Studies with humans have generally supported the hypothesis of a mutually antagonistic relationship between caffeine and benzodiazepines. In a brief report, Mattila et al.32 indicated that caffeine blocked the impairment of cognitive skills, increase in muscle relaxation, and subjective calming produced by 10 mg diazepam. Similar results were reported in a more detailed follow-up study.33 Using the benzodiazepine triazolam, Mattila et al.34 found relatively mild sedative effects that were largely reversed by caffeine. Similarly, the alerting effects of caffeine were diminished when triazolam was coadministered. Caffeine, at doses that had little effect when administered alone, has been shown to reverse the effects of both lorazepam and triazolam on learning, performance, and ratings of sedation.3536 File et al.37 administered a battery of tests that measured psychomotor and cognitive performance, mood-state, and other factors. Lorazepam impaired psy-chomotor and cognitive performance. On some tests (e.g., digit-symbol substitution), caffeine improved performance and reversed the effect of lorazepam. Caffeine also reversed the self-reported anxiolytic effects of lorazepam. A similar battery of tests was used by Roache and Griffiths38 in a study notable for using a range of doses of both diazepam and caffeine. In a number of tasks, but not all, diazepam and caffeine each blocked the effects of the other. In addition to the type of test, the effects were dependent on the exact doses of each drug.

Somewhat contradictory findings were obtained in two studies using caffeine and diazepam by Ghoneim and colleagues. Loke et al.39 evaluated the effects of a range of doses of each drug as well as combinations of the two using a number of tests. The major effects of diazepam were on cognitive tasks and mood, while caffeine had effects on relatively few tasks. Only in the symbol cancellation test did caffeine ameliorate the impairment produced by diazepam. Ghoneim et al.40 also found little evidence of reversal of diazepam-induced impairment by caffeine.

Johnson et al.41 examined the day-after effects of the benzodiazepines flurazepam and triazolam. Caffeine alone enhanced early morning alertness, but also reversed drowsiness evident in mornings after benzodiazepine administration.

It is apparent that a number of both animal and human studies have provided evidence of a mutually antagonistic relationship between caffeine and benzodiazepines. Such a relationship is most likely to be found where caffeine has an effect opposite to the benzodiazepine. This will depend on the nature of the task investigated as well as doses of the drugs tested. There are also many instances of the failure of caffeine to reverse the effects of benzodiazepines.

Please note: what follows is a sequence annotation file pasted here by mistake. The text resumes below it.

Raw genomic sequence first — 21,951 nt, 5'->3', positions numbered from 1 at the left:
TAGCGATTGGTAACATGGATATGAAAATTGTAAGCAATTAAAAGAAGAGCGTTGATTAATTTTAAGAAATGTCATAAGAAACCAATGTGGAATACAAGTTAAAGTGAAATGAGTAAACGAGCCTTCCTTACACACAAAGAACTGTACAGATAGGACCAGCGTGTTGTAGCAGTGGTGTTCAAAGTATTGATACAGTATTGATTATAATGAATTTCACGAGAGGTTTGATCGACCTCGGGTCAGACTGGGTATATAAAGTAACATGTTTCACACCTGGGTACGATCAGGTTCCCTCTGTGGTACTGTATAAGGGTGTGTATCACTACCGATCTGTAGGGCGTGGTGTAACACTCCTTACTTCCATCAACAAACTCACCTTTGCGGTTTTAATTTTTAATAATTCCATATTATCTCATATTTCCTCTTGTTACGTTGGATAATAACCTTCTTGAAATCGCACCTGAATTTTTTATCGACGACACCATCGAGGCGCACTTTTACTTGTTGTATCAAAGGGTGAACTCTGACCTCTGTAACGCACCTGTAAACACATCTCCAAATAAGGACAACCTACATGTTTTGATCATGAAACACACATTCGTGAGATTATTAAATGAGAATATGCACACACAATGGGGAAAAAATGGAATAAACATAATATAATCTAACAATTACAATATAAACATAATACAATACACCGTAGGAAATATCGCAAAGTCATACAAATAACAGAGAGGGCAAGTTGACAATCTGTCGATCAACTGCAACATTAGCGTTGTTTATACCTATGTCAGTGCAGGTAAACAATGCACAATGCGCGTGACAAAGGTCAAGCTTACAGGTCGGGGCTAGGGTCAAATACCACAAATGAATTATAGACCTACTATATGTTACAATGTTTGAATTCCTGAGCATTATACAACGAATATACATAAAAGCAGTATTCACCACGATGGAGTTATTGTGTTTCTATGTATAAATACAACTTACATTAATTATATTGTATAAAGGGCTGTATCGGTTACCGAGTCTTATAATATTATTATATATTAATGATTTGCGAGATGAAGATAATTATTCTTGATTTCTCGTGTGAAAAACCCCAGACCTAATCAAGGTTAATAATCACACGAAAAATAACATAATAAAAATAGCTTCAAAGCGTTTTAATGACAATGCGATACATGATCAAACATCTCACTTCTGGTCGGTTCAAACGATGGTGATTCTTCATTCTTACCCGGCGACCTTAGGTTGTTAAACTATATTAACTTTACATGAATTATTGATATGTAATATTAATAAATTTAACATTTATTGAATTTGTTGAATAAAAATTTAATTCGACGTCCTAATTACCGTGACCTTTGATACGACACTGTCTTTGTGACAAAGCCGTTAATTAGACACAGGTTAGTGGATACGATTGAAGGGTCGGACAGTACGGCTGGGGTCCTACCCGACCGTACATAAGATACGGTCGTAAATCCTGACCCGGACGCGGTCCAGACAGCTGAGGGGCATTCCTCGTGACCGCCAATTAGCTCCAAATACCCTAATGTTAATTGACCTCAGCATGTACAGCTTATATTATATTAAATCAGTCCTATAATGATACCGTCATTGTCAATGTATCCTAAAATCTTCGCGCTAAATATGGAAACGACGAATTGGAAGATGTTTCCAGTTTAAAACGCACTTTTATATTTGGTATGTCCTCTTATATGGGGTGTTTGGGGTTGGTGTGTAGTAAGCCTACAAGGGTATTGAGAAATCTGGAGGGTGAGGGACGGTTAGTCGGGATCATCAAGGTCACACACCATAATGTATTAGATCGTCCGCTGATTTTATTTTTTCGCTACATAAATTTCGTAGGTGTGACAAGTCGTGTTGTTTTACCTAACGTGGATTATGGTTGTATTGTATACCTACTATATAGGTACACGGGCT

There are a number of possible explanations for the interaction between caffeine and benzodiazepines. Ghoneim et al.40 examined the hypothesis that the interaction may be pharmacokinetic in nature. They found that coadmin-istration of caffeine with diazepam resulted in a 22% reduction in plasma diazepam levels. Lau and Falk24 observed some effect of alprazolam on caffeine absorption, but no other pharmacokinetic interaction between the two. The differences observed in each of the studies were of relatively small magnitude and unlikely to account for the mutually antagonistic relationships between caffeine and benzodiazepines.

A number of investigators have examined whether caffeine interacts with the benzodiazepine receptor. Recent evidence suggests that most of the effects of methylxanthines such as caffeine are due to their action as antagonists at adenosine receptors.42 Nevertheless, some evidence has accumulated showing that caffeine interacts with benzodiazepine receptors. Caffeine has weak antagonist properties at these receptors, but this occurs only at relatively high concentrations.43 Lopez et al44 have evidence that caffeine, while not interacting directly with the benzodiazepine receptor site, may alter benzodiazepine function through changes in GABAa activity. Other studies have failed to find evidence of a common substrate for caffeine and benzodiazepines.45

The studies of Lau, Falk, and colleagues on DRL performance and fine motor control in rats would appear to confirm this view. For their measures, caffeine and benzodiazepines both had similar effects, and there was no evidence of one blocking the other. Rather, the relationship was a simple additive one. Such findings argue strongly against a common neural substrate at which caffeine and the benzodiazepines have opposite actions.